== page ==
For a couple of weeks in May, the wild blackberries known as dewberries are ripe in East Texas. The right-of-ways alongside railroad tracks are a good place to pick the intensely flavored blackberries. You also can buy them on the side of the road. The intersection of Highway 290 and Highway 6 just west of Houston is a very popular place for wild dewberry stands. A quart of berries goes for around ten dollars. You can sometimes buy dewberry pie too.
Ms. Tompkins, the woman who ran the stand in this video, said her sons did the berry picking.
Any amount of ripe dewberries or blackberries, well-rinsed Spring water or purified water Cane sugar or sweetener to taste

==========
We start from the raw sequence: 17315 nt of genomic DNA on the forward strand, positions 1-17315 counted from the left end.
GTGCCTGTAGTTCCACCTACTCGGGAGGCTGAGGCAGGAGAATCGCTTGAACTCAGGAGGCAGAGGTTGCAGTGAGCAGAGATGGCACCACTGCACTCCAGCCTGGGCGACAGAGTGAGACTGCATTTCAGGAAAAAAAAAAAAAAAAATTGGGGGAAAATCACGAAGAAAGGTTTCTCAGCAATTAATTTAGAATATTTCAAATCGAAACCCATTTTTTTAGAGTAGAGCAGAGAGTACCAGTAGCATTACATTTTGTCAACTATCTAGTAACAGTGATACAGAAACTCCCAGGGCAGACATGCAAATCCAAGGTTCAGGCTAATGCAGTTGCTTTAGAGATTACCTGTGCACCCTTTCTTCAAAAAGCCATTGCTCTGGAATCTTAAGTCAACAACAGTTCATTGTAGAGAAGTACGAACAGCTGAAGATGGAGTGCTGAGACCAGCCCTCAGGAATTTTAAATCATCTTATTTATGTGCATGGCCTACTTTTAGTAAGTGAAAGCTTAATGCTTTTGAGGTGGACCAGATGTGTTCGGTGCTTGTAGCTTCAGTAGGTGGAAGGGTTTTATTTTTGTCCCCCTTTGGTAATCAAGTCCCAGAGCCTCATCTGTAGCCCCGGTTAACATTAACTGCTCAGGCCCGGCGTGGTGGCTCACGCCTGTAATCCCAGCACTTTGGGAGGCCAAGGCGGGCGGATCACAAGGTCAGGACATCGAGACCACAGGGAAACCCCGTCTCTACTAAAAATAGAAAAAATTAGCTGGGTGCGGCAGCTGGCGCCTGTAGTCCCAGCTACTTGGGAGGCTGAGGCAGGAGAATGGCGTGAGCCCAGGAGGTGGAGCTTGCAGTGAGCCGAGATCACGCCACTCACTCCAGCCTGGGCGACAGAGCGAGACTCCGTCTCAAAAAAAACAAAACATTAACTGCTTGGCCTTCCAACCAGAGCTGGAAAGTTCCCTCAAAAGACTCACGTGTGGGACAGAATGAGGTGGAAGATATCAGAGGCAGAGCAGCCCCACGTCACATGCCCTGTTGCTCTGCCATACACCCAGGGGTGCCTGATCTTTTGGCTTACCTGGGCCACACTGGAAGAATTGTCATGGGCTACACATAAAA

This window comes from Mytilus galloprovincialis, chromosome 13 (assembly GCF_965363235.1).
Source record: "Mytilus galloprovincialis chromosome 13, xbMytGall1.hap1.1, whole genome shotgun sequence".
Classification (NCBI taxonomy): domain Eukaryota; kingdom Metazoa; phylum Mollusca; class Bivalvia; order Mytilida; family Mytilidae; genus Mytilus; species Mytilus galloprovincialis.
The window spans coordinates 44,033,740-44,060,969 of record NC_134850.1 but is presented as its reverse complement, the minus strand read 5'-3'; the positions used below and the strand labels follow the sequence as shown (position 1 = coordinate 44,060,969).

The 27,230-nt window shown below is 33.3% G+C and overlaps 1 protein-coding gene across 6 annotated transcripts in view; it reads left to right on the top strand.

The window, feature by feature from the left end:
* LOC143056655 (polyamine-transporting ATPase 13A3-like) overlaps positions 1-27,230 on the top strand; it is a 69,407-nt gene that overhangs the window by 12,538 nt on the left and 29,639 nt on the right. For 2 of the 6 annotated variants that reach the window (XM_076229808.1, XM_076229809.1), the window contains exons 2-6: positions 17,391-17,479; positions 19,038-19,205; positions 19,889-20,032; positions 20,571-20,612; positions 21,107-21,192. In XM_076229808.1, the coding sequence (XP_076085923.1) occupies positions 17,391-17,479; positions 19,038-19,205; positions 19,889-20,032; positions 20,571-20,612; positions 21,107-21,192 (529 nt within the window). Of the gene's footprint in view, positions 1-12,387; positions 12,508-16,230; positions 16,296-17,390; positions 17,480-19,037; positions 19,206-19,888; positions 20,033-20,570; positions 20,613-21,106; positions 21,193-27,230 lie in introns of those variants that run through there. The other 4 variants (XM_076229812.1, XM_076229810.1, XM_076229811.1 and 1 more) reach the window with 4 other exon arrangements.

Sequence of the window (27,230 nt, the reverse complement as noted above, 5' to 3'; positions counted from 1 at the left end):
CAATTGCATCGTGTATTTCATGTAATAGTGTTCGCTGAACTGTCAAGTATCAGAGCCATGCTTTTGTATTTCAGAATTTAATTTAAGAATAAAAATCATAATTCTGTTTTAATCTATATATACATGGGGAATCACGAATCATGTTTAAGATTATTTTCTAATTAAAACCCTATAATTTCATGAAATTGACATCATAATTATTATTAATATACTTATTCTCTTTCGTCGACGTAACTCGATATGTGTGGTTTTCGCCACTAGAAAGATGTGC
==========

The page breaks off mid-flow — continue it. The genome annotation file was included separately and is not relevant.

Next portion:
Combine a small amount of berries and an equal amount of spring water in a blender and puree. Strain the juice to remove the seeds. Continue processing berries in batches to make desired amount of juice. Combine some sugar with a little water in a pan and heat until the sugar is dissolved. Add the sugar syrup to the juice until it reaches the desired sweetness. Chill. Will keep for several days in the fridge.
Drink it plain or sweeten a bowl of yogurt with it -- you'll love the flavor of dewberries without the seeds.
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